EDITOR’S NOTE: Johnny C previously wrote Asian America: Confusion from Within, Abroad, and Why, inspired by the same Economist article. –Joz
White. Black. Asian. Common words that are used to define a person’s ethnic background in a very crude way, but perhaps they hold more water than the term “Asian American”. One denotes a supposed ethnicity, the other denotes nationality, but is it right to categorize such a major group of diverse people under the one umbrella? Take the analogy of African Americans. Some are actually “African” and living in America, some are African in origin and actually “American”. Is there really a difference? Do you distinguish them by the clothing, looks or social attitude?
Racial Classification has always been a messy issue. Too specific, and you run the risk of either being accused of racism or getting entangled up in too many different groups of people. Too general and it defeats the purpose of classification. Moreover, is the term “Asian American” even able to accurately define the supposed people it represents? The Economist questions this created identity and its implications for America, particulary considering the rate of immigation compared to other groups (higher than Latinos) and the percentage of support that those in this group gave to Barack Obama. However, it was Eric Liu, Chinese-American author and former adviser to Bill Clinton that summed it best, as a “classically American invention” that gives perceived power by virtue of numbers to a group of people. It won’t be long before candidates and parties will begin surveying and actively targeting Asian Americans as a defined group of people to garner votes and political support and donations.
I believe that having a unified term is far more powerful than having several different identities of different ethnic groups. Sure, use terms like “American Chinese” or “Vietnamese American ” or “Korean American” or “Japanese American” or whatever, but the fact remains that any one singular ethnic group by itself at this stage is too weak to be able to effectively make changes. Sure, we have differences. We’re not the same. But it seems that as a whole, we’re far more focused on our individual ethnic identities and not enough on the collective good that a singular identity gives to us. I know that some of us are fiercely protective of our racial identity, that we choose to actively use specific terms rather than generic terms. There are two reasons why this is detrimental in the long run.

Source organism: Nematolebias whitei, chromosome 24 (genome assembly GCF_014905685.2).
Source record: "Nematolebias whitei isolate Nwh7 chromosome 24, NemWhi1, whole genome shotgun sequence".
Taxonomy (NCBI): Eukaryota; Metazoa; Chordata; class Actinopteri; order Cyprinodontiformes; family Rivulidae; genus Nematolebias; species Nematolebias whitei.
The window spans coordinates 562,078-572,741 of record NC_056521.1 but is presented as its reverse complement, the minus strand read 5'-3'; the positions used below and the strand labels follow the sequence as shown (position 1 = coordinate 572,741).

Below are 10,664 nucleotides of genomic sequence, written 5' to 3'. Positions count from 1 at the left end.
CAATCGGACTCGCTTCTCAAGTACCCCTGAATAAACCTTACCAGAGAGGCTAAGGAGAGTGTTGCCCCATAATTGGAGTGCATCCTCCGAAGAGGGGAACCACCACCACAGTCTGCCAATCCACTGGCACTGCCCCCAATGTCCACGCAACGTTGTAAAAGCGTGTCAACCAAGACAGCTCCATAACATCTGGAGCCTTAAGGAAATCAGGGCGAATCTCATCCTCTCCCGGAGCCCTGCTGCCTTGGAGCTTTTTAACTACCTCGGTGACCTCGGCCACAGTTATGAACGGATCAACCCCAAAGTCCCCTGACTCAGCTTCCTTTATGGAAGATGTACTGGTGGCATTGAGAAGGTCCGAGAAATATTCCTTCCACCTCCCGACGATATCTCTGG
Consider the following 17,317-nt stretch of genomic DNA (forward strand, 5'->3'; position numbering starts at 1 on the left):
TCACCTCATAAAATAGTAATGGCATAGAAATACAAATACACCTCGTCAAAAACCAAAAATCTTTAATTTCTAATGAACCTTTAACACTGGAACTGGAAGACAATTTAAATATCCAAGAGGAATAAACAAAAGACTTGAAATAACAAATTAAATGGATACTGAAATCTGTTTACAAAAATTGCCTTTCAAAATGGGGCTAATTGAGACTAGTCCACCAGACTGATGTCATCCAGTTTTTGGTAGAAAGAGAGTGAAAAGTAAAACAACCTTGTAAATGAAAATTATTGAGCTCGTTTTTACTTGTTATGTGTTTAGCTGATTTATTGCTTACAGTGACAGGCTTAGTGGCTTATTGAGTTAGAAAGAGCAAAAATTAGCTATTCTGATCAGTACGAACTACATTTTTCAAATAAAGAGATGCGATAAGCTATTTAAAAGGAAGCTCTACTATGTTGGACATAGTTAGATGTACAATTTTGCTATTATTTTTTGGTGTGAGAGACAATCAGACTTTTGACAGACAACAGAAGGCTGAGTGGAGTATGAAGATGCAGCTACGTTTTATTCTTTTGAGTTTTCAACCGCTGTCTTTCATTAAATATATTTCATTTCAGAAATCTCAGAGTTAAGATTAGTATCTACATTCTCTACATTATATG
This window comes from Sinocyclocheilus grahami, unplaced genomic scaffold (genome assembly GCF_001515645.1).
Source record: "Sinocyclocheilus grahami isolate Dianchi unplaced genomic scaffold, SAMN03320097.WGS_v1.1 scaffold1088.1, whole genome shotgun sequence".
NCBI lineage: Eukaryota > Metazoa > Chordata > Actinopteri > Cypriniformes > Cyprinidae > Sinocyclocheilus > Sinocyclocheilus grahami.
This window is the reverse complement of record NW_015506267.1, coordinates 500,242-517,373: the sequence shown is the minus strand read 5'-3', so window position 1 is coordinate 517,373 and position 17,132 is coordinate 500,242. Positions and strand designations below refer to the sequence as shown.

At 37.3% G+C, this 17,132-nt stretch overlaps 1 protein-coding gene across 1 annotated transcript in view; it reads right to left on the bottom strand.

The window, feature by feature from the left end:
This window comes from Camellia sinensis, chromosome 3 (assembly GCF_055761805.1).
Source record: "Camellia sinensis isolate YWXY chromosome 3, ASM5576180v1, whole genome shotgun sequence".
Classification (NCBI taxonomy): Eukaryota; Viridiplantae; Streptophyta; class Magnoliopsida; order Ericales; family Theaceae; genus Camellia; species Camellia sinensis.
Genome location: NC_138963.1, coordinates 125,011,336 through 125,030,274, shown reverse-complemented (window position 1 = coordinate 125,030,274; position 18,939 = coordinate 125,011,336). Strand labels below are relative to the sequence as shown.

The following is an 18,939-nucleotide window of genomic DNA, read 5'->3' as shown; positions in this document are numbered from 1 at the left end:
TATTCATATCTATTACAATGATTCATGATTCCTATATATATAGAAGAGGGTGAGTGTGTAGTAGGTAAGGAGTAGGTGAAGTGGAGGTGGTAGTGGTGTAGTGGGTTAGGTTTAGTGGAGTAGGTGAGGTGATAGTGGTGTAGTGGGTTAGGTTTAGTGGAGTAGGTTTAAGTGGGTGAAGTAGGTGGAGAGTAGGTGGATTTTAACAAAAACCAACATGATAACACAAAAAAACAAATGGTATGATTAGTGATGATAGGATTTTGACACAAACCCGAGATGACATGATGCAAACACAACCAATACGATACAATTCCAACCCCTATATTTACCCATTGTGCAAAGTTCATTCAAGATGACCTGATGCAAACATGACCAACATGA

First, the reason why we are “Asian Americans” is because no matter the ethnic background, we are Americans first but we hold a collective power to advocate for all people who are Asian. Where we splinter and fail to rally for other groups facing the same problems, we end up rending our efforts useless.
Second, Asians have not had a good reputation stemming due to several reasons. Whether it’s the fact that military intervention has been necessary on several occasions in many countries, where as Asian countries have never sent troops to intervene in Europe/America to the perceived less manliness and cowardice of Asian men and promiscuity of Asian women with non-Asian men, overturning misguided racial perceptions start with actively forging a network of people across the spectrum to fight against it.
Take pride in your racial identity but take even more pride in the fact that you are part of greater group of people that are, in the words of the Economist, “richer, better-educated and more optimistic than other groups, including whites”. Actively change the social perception through your individual actions and we will change the way people see us.